The SWI/SNF subunit SMARCD3 regulates cell cycle progression and predicts survival outcome in ER+ breast cancer

Romain Tropée, Bárbara de la Peña Avalos, Madeline Gough, Cameron Snell, Pascal H.G. Duijf, Eloïse Dray

Research output: Contribution to journalArticlepeer-review

13 Scopus citations


Purpose: Chromatin remodeling plays an essential role in regulating transcriptional networks and timing of gene expression. Chromatin remodelers such as SWItch/Sucrose Non-Fermentable (SWI/SNF) harbor many protein components, with the catalytic subunit providing ATPase activity to displace histones along or from the DNA molecules, and associated subunits ensuring tissue specificity and transcriptional or co-transcriptional activities. Mutations in several of the SWI/SNF subunits have been linked to cancer. Here, we investigate between SMARCD3/Baf60c expression and hormone-positive (ER+) breast cancer. Methods: The level of SMARCD3 was detected by immunohistochemistry in breast cancer patient samples, and expression levels of SMARCD1, SMARCD2, and SMARCD3 were investigated using publicly available datasets from large cohorts of breast cancer patients. Using molecular biology and microscopy, we interrogated the cellular consequences of lower SMARCD3 expression. Results: Lower proliferation rates were observed in SMARCD3-depleted cells, which reflects a failure of the cell cycle progression and an increase in endoreplication. In the absence of SMARCD3, p21 accumulates in cells, but does not halt the cell cycle, and DNA damage accumulates and remains unrepaired. Conclusion: Taken together, our data begin to explain why ER+ breast cancer patients with low-SMARCD3 expressing tumors exhibit reduced survival rates compared to patients expressing normal or higher levels of SMARCD3. SMARCD3 might act as a tumor suppressor through regulation of cell cycle checkpoints and could be a reliable and specific breast cancer prognostic biomarker.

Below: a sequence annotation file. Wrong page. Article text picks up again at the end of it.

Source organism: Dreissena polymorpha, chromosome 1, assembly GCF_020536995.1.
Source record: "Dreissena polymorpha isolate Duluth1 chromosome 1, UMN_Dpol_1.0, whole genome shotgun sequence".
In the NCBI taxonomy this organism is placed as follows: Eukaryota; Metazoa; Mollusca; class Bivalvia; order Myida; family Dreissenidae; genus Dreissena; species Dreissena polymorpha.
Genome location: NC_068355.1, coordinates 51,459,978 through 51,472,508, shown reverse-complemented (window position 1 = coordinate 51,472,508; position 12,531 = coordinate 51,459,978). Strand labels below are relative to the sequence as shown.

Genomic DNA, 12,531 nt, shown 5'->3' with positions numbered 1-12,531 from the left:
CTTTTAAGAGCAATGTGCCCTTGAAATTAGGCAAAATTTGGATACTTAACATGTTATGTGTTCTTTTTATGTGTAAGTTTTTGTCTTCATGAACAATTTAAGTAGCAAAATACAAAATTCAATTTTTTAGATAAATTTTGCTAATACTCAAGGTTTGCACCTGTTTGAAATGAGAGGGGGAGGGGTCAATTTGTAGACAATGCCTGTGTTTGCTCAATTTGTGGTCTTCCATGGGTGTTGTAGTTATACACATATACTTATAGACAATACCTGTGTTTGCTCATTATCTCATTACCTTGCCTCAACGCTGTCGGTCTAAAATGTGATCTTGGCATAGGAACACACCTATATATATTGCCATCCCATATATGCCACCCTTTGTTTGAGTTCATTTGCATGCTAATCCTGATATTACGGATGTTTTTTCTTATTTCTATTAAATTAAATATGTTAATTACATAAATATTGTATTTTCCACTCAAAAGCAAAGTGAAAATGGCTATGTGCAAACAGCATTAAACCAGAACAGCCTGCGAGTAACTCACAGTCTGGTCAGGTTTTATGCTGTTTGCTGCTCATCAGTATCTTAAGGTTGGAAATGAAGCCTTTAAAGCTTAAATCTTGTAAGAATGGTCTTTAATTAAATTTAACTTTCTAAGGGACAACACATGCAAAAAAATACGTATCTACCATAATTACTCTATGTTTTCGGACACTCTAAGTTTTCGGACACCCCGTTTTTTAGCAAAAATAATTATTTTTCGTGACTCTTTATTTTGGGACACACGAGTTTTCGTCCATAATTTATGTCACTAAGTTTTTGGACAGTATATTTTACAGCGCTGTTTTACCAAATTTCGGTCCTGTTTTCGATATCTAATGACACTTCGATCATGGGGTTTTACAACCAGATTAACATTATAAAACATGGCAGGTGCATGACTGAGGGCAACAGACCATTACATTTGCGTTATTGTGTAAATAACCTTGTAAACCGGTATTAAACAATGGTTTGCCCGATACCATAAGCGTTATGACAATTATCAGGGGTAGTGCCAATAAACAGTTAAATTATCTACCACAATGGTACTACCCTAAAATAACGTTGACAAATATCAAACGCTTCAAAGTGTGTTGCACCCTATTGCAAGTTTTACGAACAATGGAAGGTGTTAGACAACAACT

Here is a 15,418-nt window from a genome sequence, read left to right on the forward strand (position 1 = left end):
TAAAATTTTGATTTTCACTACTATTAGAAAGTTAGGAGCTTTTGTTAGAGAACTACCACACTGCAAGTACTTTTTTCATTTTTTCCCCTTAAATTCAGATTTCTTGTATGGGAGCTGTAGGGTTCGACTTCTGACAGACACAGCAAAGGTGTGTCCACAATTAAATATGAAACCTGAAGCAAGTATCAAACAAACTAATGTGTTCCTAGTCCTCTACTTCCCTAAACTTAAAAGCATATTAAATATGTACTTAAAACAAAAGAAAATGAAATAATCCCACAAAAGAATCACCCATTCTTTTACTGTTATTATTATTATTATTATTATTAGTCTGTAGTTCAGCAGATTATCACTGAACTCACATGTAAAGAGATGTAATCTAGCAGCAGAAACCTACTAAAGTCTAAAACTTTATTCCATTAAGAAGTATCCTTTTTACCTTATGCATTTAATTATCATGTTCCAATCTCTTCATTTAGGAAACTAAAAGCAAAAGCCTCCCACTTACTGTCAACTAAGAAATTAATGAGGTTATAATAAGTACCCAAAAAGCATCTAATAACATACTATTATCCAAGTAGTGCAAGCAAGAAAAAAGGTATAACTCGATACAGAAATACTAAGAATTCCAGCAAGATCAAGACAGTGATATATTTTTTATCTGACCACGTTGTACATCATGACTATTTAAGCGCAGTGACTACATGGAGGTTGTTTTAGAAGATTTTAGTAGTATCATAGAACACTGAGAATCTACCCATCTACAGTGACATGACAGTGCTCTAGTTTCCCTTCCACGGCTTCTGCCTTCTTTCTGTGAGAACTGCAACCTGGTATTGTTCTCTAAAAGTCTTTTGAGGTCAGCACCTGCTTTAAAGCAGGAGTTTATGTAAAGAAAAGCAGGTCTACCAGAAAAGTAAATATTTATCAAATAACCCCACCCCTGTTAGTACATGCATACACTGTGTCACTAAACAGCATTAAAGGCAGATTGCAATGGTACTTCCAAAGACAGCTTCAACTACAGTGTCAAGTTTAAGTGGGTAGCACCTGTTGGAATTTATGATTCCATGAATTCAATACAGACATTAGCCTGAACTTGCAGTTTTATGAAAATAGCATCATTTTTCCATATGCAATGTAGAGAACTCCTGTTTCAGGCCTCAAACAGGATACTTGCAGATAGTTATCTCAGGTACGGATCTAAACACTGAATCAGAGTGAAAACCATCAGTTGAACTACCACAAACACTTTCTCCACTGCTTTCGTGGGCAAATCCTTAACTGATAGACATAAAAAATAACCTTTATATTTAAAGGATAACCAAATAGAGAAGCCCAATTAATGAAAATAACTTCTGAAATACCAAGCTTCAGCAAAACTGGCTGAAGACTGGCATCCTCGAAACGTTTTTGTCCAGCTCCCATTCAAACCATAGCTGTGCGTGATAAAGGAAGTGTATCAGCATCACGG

Original languageEnglish (US)
Pages (from-to)601-614
Number of pages14
JournalBreast Cancer Research and Treatment
Issue number3
StatePublished - Feb 2021


  • Breast cancer
  • Cell cycle
  • DNA damage repair

ASJC Scopus subject areas

  • Oncology
  • Cancer Research


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